Eleventh Circuit Upholds Acquittal of Margate City Commissioner

In United States v. McLean, No. 14-10061, 2015 WL 5607641 (11th Cir. Sept. 24, 2015), the Eleventh Circuit upheld the district court’s acquittal of David McLean, a former Margate city commissioner, on two counts of bribery. The Department of Justice may prosecute an agent of a local government who accepts “any thing of value of $5,000 or more” with the intent “to be influenced or rewarded in connection with any business, transaction, or series of transactions” of such agency. 18 U.S.C. § 666(a)(1)(B) (2012). Federal jurisdiction is justified if the “organization, government, or agency receives, in any one year period, benefits in excess of $10,000 under a Federal program involving a grant, contract, subsidy, loan, guarantee, insurance, or other form of Federal assistance.” 18 U.S.C. § 666(b).

From 2004 to 2013, McLean served as a City Commissioner of Margate, Florida (City). As a City Commissioner, McLean simultaneously served on the board of the Margate Community Redevelopment Agency (MCRA), a separate legal entity funded by the City for the purpose of “promot[ing] the [City’s] physical and economic development.” Prosecutors charged McLean with multiple counts of bribery stemming from his role in the MCRA’s grant program.

After a jury returned a guilty verdict on two bribery counts, the district court granted McLean’s Renewed Motion for Judgment of Acquittal. The district court held that although the government introduced sufficient evidence that the MCRA received more than $10,000 in benefits from a federal program, the government failed to prove beyond a reasonable doubt that the MCRA received these funds within a one-year period.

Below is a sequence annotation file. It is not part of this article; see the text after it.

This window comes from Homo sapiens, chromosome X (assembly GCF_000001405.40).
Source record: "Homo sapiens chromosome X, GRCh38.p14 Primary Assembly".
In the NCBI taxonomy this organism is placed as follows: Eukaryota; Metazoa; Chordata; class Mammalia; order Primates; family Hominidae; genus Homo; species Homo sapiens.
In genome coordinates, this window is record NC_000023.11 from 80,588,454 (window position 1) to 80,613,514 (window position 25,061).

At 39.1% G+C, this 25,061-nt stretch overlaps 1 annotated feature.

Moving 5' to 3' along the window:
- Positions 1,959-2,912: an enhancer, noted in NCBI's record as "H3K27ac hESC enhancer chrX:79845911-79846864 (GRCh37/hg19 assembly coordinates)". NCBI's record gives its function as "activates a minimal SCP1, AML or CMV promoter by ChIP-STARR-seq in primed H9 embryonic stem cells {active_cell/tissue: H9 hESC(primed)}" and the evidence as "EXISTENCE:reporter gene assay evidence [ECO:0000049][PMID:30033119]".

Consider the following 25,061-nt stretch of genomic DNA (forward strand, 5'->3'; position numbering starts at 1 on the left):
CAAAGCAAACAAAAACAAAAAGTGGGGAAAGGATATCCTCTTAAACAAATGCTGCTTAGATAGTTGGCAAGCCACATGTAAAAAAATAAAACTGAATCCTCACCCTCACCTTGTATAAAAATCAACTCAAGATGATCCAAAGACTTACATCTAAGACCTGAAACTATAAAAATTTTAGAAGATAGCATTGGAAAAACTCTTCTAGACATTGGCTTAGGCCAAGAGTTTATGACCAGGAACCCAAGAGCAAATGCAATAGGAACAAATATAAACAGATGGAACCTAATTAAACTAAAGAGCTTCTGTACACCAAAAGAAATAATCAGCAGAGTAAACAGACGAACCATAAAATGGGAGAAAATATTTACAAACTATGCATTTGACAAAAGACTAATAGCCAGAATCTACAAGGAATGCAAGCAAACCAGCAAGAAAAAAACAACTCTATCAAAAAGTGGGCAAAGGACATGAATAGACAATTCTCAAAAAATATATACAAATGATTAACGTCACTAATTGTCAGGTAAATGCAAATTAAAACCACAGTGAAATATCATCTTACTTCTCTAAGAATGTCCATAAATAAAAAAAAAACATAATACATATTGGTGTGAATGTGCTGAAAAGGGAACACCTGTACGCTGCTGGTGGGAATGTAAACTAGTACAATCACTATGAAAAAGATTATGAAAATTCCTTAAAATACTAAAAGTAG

The Government appealed, arguing that it met the required showings. The Eleventh Circuit first emphasized the Government’s burden “to prove beyond a reasonable doubt each element of [the] criminal offense,” finding it an important protection against federal prosecution of traditional state offenses. Additionally, the court of appeals noted the Supreme Court’s recent decision in Yates v. United States, 135 S. Ct. 1074, in which the Court cautioned against overly expansive readings of federal criminal statutes.

Second, the Eleventh Circuit cited Fisher v. United States, 529 U.S. 667, 681 (2000), which “makes clear, that under some circumstances, indirect receipt of a benefit is sufficient” to satisfy the jurisdictional element of § 666. However, the court of appeals examined decisions from the First, Second, Fifth, and Ninth Circuits and concluded that “regardless of whether an agency receives federal funds directly or indirectly, there must be a nexus between the funds and their ultimate use to satisfy § 666.” McLean, 2015 WL 5607641, at *10.

The Eleventh Circuit found that the Government had presented sufficient evidence to establish that the City received federal funds, subsequently transferred the funds, and that Broward County provided six bus shelters built with federal funds to the MCRA. However, the Government failed to prove beyond a reasonable doubt that the MCRA “receive[d] (1) more than $10,000 in federal funds (2) in connection with programs defined by a sufficiently comprehensive ‘structure, operation, and purpose’ to merit characterization of the funds as benefits under § 666(b).” United States v. Edgar, 304 F.3d 1320, 1327 (11th Cir. 2002).

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